This blog is a collection of my thoughts and experiences from ten years as a skate dad. For those of you sitting with your jackets in the bleachers, first I salute you, but second I want to give you an honest sense of what you are in for and what to expect. Ice skating is both a trying and a glorious sport, but it doesn't happen without the special group of folks who cheer, support, and console the participants. This is dedicated to you.
Sunday, September 22, 2013
- arm calculus
My daughter once pointed out to me that if the athleticism of skating is in the legs, then certainly the art and grace of skating are in the arms. Indeed regardless of their program, you can pretty much identify who is skating just by watching the style of her arms.
If you were to break it down into micro-analytic atomic pieces you'd have to say that a skater's arm style (her armamentation?) consists of camber, clock angle, motion control, rhythmics, and dynamics. Getting all of these "right" is quite a challenge.
Start with camber: how straight, uplifted and parallel your arms are with the ice. You develop this from your shoulder strength. Droopy arms? I like the weight machines where you sit facing the pad, grab the handles and then pivot up the cylindrical pads with your elbows (straight shoulder presses seem to me to be too hard on your spine). Train for strong shoulders to keep those arms elevated.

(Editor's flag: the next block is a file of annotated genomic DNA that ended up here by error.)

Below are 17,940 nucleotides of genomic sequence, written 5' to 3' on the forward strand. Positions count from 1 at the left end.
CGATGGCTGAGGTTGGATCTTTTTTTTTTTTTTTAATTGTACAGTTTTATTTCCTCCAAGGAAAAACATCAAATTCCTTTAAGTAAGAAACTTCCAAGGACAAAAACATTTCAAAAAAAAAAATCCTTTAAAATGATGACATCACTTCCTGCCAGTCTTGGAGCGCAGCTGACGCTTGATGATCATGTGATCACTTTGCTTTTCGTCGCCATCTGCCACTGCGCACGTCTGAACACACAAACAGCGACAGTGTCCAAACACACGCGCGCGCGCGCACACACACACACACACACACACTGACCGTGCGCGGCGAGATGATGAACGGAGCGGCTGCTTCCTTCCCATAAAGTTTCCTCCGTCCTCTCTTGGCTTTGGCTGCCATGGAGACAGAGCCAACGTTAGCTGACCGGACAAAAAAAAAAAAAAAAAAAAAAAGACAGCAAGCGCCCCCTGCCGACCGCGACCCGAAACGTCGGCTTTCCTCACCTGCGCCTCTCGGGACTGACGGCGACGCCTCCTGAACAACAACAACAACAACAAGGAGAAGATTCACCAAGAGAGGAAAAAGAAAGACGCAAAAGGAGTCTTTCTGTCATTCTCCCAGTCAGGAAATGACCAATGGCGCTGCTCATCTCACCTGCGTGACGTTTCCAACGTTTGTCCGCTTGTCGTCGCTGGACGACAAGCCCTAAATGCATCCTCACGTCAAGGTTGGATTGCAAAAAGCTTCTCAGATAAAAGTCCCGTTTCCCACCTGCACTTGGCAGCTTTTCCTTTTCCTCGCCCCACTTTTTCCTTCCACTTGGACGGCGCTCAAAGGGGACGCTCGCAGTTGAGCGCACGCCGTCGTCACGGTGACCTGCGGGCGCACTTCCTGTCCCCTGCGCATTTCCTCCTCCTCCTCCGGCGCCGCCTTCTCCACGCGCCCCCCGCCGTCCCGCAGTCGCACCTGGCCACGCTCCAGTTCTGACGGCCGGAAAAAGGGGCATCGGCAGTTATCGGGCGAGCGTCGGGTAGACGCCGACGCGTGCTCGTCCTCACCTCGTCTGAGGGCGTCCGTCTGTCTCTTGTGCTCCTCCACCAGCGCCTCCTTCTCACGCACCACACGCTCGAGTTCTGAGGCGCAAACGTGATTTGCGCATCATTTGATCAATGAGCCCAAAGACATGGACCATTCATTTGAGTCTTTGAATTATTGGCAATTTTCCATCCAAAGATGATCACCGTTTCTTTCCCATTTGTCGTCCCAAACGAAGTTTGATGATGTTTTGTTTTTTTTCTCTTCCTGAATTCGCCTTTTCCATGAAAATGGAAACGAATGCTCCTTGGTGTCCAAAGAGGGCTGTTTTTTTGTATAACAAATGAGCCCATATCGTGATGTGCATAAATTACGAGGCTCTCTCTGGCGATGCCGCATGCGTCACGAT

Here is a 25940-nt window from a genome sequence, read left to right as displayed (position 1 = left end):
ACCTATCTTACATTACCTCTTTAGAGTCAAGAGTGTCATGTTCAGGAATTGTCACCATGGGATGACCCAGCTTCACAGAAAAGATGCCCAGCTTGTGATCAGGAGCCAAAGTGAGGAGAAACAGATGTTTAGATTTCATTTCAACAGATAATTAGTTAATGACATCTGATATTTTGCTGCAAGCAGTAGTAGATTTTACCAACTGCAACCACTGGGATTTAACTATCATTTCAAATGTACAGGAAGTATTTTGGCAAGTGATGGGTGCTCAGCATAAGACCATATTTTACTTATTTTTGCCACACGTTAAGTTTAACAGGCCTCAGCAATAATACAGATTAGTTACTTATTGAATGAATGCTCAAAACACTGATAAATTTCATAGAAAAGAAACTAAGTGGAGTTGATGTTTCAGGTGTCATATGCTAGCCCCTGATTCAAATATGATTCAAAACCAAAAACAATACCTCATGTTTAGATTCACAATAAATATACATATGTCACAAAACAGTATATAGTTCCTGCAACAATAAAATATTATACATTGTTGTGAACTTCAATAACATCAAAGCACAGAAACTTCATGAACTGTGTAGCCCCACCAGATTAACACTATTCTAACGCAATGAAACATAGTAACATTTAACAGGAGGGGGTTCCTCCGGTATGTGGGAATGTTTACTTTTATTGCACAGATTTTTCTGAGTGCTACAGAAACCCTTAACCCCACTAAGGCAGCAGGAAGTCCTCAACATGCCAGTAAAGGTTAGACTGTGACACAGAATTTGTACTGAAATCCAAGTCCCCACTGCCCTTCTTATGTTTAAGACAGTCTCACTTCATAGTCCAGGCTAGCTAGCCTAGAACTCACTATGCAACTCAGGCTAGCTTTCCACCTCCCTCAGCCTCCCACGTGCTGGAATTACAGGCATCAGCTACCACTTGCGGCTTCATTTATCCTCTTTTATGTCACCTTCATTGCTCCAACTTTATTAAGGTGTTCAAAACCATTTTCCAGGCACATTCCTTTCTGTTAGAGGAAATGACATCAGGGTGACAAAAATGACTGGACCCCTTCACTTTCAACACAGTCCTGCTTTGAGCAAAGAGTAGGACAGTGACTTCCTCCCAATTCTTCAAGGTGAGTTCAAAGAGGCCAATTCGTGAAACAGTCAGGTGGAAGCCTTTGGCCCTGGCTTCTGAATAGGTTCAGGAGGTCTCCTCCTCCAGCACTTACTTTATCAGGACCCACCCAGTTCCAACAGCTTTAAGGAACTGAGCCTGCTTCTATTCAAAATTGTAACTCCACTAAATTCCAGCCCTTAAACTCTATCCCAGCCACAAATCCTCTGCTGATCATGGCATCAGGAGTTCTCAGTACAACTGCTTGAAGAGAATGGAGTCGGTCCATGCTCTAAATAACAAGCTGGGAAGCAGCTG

Once your arms are up there it still takes lots of practice to anchor your awareness so that your body movement doesn't destabilize the arm positions you wish to maintain.
Clock angle is how the arms extend from your trunk when viewed from directly above. Naturally the expectation is that they point at 3 and 9 o'clock (straight out sideways). I have occasionally seen a slightly closed arm, say at 2 o'clock instead. Far more common though seems to be arms that are correctly "opposed" and yet twisted to the body, at 4 and 10, for example. Unless you saw yourself on video though I don't know how you'd even become aware of such a thing. It seems common enough that I figure most coaches don't bother to correct it.
Now that you're 3 and 9 and elevated parallel to the ice, we can think about movement. Go watch some ballet and pay attention to the arm movements: they are both meticulously deliberate and tightly controlled. Except for specific reasons of expressive pose they aren't frozen in place: they always have either slow rhythm or directive intent. Except on your spiral I don't want to see you glide with your arms outstretched and fixed like airplane wings. Nor do I want to witness you windmilling or flapping your arms like a bird the entire time either. Your arms should strive for ballet aesthetics.
Finally your arm movements should vary in speed: they should have dynamics. Sometimes your arms move slowly, sometimes they move more quickly. But it's also nice when the change in dynamics is itself smooth: the transition from slow arms to fast arms should be gradual. For you calculus fans out there, the second derivative of arm movement speed is best when very small.